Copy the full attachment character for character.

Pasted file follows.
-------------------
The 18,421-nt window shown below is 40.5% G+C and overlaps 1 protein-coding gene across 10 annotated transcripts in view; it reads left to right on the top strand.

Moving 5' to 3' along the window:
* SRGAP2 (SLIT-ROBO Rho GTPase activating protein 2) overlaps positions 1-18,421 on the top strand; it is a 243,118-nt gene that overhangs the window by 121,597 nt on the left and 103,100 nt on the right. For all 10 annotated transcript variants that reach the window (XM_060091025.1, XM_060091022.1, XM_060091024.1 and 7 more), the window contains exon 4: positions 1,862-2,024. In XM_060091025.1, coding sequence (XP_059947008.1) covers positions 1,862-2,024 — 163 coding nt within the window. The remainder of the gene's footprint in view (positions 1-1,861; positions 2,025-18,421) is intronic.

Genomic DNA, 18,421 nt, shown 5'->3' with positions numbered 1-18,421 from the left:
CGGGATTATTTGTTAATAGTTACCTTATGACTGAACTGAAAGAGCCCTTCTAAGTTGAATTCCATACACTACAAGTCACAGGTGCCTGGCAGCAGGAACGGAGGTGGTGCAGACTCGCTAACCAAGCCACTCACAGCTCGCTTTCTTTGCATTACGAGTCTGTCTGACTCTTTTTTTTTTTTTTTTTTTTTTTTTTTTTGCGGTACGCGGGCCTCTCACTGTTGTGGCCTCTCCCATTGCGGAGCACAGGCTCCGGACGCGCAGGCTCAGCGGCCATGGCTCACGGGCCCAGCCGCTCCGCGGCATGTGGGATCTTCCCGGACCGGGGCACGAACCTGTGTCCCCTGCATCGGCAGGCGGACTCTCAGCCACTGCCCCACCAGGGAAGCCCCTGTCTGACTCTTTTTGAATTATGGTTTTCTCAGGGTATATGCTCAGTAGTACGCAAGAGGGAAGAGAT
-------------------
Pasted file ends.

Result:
The 18,421-nt window shown below is 40.5% G+C and overlaps 1 protein-coding gene across 10 annotated transcripts in view; it reads left to right on the top strand.

Moving 5' to 3' along the window:
* SRGAP2 (SLIT-ROBO Rho GTPase activating protein 2) overlaps positions 1-18,421 on the top strand; it is a 243,118-nt gene that overhangs the window by 121,597 nt on the left and 103,100 nt on the right. For all 10 annotated transcript variants that reach the window (XM_060091025.1, XM_060091022.1, XM_060091024.1 and 7 more), the window contains exon 4: positions 1,862-2,024. In XM_060091025.1, coding sequence (XP_059947008.1) covers positions 1,862-2,024 — 163 coding nt within the window. The remainder of the gene's footprint in view (positions 1-1,861; positions 2,025-18,421) is intronic.

Genomic DNA, 18,421 nt, shown 5'->3' with positions numbered 1-18,421 from the left:
CGGGATTATTTGTTAATAGTTACCTTATGACTGAACTGAAAGAGCCCTTCTAAGTTGAATTCCATACACTACAAGTCACAGGTGCCTGGCAGCAGGAACGGAGGTGGTGCAGACTCGCTAACCAAGCCACTCACAGCTCGCTTTCTTTGCATTACGAGTCTGTCTGACTCTTTTTTTTTTTTTTTTTTTTTTTTTTTTTGCGGTACGCGGGCCTCTCACTGTTGTGGCCTCTCCCATTGCGGAGCACAGGCTCCGGACGCGCAGGCTCAGCGGCCATGGCTCACGGGCCCAGCCGCTCCGCGGCATGTGGGATCTTCCCGGACCGGGGCACGAACCTGTGTCCCCTGCATCGGCAGGCGGACTCTCAGCCACTGCCCCACCAGGGAAGCCCCTGTCTGACTCTTTTTGAATTATGGTTTTCTCAGGGTATATGCTCAGTAGTACGCAAGAGGGAAGAGAT